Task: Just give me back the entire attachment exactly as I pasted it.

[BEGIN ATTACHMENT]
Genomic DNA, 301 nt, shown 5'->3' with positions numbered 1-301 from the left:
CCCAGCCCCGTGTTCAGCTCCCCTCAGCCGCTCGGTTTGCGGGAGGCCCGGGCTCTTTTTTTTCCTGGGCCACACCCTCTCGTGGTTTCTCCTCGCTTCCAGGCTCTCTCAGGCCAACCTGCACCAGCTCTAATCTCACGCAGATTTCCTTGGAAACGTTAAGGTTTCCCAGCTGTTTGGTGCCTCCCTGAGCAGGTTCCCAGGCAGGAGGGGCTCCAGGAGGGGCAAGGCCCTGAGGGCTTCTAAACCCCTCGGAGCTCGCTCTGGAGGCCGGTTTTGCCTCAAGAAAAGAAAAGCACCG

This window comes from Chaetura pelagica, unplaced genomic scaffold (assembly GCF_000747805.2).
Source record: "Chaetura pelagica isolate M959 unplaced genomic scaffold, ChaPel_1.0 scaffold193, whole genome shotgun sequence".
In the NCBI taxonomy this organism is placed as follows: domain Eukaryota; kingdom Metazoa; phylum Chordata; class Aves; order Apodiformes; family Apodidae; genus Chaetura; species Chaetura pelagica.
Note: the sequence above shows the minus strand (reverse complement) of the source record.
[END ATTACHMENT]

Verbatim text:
Genomic DNA, 301 nt, shown 5'->3' with positions numbered 1-301 from the left:
CCCAGCCCCGTGTTCAGCTCCCCTCAGCCGCTCGGTTTGCGGGAGGCCCGGGCTCTTTTTTTTCCTGGGCCACACCCTCTCGTGGTTTCTCCTCGCTTCCAGGCTCTCTCAGGCCAACCTGCACCAGCTCTAATCTCACGCAGATTTCCTTGGAAACGTTAAGGTTTCCCAGCTGTTTGGTGCCTCCCTGAGCAGGTTCCCAGGCAGGAGGGGCTCCAGGAGGGGCAAGGCCCTGAGGGCTTCTAAACCCCTCGGAGCTCGCTCTGGAGGCCGGTTTTGCCTCAAGAAAAGAAAAGCACCG

This window comes from Chaetura pelagica, unplaced genomic scaffold (assembly GCF_000747805.2).
Source record: "Chaetura pelagica isolate M959 unplaced genomic scaffold, ChaPel_1.0 scaffold193, whole genome shotgun sequence".
In the NCBI taxonomy this organism is placed as follows: domain Eukaryota; kingdom Metazoa; phylum Chordata; class Aves; order Apodiformes; family Apodidae; genus Chaetura; species Chaetura pelagica.
Note: the sequence above shows the minus strand (reverse complement) of the source record.